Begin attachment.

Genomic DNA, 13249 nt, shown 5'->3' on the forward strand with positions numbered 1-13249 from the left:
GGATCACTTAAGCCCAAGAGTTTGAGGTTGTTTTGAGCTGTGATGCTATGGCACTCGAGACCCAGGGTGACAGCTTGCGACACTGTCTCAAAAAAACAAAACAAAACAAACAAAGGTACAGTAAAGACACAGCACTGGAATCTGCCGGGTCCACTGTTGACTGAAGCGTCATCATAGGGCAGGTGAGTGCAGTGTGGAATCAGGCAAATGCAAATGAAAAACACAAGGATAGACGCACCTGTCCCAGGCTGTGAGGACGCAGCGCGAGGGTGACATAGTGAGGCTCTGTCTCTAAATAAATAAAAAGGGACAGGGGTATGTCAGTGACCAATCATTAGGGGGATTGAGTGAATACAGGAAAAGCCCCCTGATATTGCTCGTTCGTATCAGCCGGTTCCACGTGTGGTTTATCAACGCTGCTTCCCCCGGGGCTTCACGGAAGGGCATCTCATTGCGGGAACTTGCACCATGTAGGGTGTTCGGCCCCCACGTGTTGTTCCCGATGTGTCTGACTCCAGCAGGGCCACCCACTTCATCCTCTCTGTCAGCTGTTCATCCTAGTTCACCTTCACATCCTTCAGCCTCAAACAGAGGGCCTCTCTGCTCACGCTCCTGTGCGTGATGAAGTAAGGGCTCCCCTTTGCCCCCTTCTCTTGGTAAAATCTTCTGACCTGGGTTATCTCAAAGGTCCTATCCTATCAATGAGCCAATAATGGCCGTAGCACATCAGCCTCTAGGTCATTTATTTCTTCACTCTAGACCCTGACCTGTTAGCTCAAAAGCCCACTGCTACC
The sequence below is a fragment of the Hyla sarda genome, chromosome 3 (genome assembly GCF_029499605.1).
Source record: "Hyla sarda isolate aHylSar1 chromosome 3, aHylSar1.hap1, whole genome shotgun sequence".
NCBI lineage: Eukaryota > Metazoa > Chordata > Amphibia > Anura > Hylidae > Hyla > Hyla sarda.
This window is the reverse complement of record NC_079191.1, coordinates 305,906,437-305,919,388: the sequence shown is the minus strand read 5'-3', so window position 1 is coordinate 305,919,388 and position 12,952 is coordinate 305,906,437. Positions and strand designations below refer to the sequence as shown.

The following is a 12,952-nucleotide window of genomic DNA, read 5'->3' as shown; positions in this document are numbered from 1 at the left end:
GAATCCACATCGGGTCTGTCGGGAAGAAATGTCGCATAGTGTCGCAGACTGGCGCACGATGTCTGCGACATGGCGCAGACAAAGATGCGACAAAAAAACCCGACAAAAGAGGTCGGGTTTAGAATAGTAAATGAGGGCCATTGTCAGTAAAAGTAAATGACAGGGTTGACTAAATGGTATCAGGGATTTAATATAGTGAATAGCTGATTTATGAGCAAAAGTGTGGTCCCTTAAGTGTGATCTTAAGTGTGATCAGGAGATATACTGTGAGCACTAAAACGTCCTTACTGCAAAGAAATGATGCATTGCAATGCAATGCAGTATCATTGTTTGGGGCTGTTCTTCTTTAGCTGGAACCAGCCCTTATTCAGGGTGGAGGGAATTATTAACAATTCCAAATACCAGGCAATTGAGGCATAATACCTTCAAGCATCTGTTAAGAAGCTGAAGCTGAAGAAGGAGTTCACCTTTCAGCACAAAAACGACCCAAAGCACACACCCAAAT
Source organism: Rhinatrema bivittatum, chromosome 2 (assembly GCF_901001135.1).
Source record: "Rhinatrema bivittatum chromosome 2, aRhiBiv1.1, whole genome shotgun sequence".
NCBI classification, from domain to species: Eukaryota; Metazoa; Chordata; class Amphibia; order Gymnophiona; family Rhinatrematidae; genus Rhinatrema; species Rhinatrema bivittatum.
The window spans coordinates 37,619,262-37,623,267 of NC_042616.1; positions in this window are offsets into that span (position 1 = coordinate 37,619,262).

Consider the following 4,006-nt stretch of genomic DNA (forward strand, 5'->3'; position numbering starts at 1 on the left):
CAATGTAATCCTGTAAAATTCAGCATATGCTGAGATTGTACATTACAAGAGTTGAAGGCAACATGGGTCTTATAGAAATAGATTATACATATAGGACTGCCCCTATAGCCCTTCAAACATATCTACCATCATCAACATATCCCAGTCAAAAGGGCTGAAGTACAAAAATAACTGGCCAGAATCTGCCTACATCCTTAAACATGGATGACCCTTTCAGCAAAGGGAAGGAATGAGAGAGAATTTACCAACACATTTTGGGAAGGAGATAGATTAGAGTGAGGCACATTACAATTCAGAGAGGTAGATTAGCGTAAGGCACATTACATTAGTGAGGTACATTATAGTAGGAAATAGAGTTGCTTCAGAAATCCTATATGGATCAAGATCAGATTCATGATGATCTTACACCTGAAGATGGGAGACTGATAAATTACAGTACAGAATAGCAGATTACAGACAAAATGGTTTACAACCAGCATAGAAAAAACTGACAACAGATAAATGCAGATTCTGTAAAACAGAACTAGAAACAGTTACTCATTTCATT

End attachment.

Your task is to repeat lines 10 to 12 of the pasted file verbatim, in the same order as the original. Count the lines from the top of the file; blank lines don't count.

Source record: "Rhinatrema bivittatum chromosome 2, aRhiBiv1.1, whole genome shotgun sequence".
NCBI classification, from domain to species: Eukaryota; Metazoa; Chordata; class Amphibia; order Gymnophiona; family Rhinatrematidae; genus Rhinatrema; species Rhinatrema bivittatum.
The window spans coordinates 37,619,262-37,623,267 of NC_042616.1; positions in this window are offsets into that span (position 1 = coordinate 37,619,262).